The government of Japan perceives China’s land reclamation in the South China Sea as an attempt to change the status quo by force or coercion, whereas China does not see its reclamation actions as destabilizing. Japan expects the U.S.-Japan security alliance to assure regional peace and stability, and eventually confront the Chinese over its reclamation activities.
Reframing a Regional Flashpoint
Given the sovereignty issues and rising nationalist sentiment, a complete resolution of the territorial conflicts is out of reach. The strategic interests of the U.S., Japan, and China collide in the South China Sea. China sees expansion into the maritime domain as a natural outcome of its rise to global power, while Japan is cautious about expansionist behavior spilling over into the East China Sea and the U.S. does not want to see China’s rise exacerbate regional rivalry and mistrust. Chinese leadership is very pragmatic and has great domestic political authority. Prolonged confrontation could escalate bipolarization or trigger limited armed conflict over land reclamation. This scenario serves the interests of none of the stakeholders, especially given deepening economic interdependence that the IMF reckons accounts for 19.4 percent of world GDP.
Rapid economic development has resulted in a growing concentration of business supply chains in the Asia-Pacific, a region highly susceptible to natural disaster. According to the EM-DAT international disaster database, Asia-Pacific nations have experienced an average of 100 natural disasters (typhoons, earthquakes, tsunamis and floods) annually over the last 10 years, causing an economic loss of at least $20 billion (sometimes exceeding $50 billion). The problem is worsened by a lack of disaster mitigation city planning, disaster mitigation social infrastructure, and HA/DR capabilities in regional armed forces. Poor disaster management has the potential to trigger political and economic unrest.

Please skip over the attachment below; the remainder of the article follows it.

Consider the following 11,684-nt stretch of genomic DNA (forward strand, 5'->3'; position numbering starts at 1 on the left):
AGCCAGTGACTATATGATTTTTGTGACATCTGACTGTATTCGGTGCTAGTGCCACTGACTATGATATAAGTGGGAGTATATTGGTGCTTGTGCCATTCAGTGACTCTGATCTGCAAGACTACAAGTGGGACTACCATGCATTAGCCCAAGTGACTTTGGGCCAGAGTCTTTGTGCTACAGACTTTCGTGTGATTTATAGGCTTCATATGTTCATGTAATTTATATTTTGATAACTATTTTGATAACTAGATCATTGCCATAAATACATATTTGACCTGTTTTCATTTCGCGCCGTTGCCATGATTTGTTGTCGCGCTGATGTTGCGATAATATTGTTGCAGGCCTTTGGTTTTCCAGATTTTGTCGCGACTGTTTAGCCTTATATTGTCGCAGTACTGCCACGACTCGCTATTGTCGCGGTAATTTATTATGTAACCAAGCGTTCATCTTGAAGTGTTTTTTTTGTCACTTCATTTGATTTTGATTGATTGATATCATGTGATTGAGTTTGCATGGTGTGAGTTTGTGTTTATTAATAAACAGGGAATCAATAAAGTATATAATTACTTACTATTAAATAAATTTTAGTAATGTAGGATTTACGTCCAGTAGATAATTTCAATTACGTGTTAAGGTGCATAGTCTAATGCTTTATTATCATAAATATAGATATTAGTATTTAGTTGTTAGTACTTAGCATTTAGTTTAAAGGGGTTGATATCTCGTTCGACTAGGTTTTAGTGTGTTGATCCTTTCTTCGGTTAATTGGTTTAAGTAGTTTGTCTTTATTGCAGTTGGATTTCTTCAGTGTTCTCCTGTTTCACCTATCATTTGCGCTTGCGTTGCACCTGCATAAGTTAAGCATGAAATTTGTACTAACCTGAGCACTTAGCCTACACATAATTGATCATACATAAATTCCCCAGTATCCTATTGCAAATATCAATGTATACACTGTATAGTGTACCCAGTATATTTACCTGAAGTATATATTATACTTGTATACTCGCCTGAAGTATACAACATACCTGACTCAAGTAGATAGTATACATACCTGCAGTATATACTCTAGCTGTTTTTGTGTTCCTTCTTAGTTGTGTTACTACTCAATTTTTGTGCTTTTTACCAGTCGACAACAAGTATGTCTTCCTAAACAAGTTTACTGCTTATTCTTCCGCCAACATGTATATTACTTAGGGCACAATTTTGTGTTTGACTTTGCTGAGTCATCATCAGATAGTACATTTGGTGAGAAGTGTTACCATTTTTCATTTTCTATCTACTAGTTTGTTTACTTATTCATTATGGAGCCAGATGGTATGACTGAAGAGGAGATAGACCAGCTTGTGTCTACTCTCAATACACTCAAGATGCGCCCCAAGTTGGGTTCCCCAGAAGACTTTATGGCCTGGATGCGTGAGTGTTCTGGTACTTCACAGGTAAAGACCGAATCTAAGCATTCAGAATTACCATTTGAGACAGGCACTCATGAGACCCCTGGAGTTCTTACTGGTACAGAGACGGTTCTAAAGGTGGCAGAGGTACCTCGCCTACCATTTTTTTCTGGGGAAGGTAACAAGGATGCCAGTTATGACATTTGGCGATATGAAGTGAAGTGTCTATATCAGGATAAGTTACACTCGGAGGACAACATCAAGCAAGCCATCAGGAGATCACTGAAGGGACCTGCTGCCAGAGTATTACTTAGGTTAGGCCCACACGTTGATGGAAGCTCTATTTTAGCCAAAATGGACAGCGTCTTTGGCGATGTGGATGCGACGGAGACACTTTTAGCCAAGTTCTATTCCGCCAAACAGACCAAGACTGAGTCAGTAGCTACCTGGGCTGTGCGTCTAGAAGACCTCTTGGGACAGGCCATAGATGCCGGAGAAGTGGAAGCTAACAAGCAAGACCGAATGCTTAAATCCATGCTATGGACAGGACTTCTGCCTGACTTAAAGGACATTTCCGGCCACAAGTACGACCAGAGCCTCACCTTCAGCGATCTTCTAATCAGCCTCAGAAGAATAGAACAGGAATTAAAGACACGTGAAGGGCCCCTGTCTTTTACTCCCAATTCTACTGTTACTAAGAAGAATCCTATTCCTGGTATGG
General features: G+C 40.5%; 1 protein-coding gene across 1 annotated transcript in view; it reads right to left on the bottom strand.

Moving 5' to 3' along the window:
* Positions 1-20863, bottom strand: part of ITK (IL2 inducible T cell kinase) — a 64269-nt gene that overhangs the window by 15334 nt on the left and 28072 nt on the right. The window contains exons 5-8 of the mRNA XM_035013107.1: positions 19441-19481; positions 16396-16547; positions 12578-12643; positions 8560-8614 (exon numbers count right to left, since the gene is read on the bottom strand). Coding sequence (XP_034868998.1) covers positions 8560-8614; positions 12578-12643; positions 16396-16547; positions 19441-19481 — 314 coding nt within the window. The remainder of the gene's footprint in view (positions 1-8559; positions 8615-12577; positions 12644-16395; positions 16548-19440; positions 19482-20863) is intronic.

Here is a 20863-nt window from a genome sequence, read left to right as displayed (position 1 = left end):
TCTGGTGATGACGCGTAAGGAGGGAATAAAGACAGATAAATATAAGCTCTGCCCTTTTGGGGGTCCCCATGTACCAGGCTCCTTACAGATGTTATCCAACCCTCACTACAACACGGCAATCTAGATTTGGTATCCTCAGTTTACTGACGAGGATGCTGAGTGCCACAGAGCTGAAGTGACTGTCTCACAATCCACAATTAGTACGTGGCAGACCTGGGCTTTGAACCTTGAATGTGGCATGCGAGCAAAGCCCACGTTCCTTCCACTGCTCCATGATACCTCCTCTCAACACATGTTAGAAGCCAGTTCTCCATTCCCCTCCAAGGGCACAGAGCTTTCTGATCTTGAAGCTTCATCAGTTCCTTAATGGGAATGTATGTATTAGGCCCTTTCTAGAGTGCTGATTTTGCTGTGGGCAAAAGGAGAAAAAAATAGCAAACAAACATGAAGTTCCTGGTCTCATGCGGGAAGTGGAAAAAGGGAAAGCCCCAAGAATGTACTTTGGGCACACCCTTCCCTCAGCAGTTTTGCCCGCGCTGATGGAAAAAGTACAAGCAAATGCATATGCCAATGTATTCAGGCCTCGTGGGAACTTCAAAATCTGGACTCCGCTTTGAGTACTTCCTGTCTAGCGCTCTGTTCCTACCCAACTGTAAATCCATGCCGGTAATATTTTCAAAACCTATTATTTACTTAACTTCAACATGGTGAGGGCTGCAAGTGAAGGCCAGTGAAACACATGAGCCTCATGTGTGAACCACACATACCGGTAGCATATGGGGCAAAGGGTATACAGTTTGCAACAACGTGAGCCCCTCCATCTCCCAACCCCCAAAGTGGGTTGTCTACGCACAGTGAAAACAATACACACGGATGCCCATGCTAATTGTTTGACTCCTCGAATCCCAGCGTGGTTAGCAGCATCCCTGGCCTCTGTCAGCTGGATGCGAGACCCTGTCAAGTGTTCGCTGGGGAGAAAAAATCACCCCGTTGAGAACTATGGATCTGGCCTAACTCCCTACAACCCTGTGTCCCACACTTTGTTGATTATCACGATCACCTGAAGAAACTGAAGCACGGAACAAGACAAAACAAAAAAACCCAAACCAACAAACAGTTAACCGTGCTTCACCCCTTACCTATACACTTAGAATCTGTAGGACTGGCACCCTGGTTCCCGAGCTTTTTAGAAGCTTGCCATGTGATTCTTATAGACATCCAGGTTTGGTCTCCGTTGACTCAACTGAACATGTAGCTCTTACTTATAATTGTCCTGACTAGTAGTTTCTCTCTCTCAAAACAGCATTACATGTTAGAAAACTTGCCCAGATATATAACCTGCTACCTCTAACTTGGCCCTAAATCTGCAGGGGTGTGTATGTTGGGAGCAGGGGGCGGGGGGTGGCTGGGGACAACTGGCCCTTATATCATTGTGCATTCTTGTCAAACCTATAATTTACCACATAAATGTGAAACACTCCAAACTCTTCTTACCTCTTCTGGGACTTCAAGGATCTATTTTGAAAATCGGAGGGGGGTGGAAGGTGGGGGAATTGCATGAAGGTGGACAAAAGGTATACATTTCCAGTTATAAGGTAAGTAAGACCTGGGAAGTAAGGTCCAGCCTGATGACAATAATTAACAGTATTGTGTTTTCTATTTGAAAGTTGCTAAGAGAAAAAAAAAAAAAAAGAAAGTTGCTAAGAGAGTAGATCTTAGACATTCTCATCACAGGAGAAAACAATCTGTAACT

We therefore recommend using disputed territories as regional HA/DR operation hubs. These hubs could reduce tensions and the likelihood of conflicts escalating, while creating opportunities for multilateral cooperation and contributing to regional socio-economic resilience.
This approach would work as follows.
First, stakeholders would agree to accept the land reclamation in South China Sea with the condition of joint use of any landfill for multilateral HA/DR operations. The largest landfill established by China would serve as the hub for regional HA/DR operation in peacetime and emergency.
Second, stakeholders are welcome to construct facilities that enhance regional peace and stability, including airstrips and scientific research sites, utilizing project finance from regional institutions such as the Asia Development Bank and the Asia Infrastructure Investment Bank (AIIB).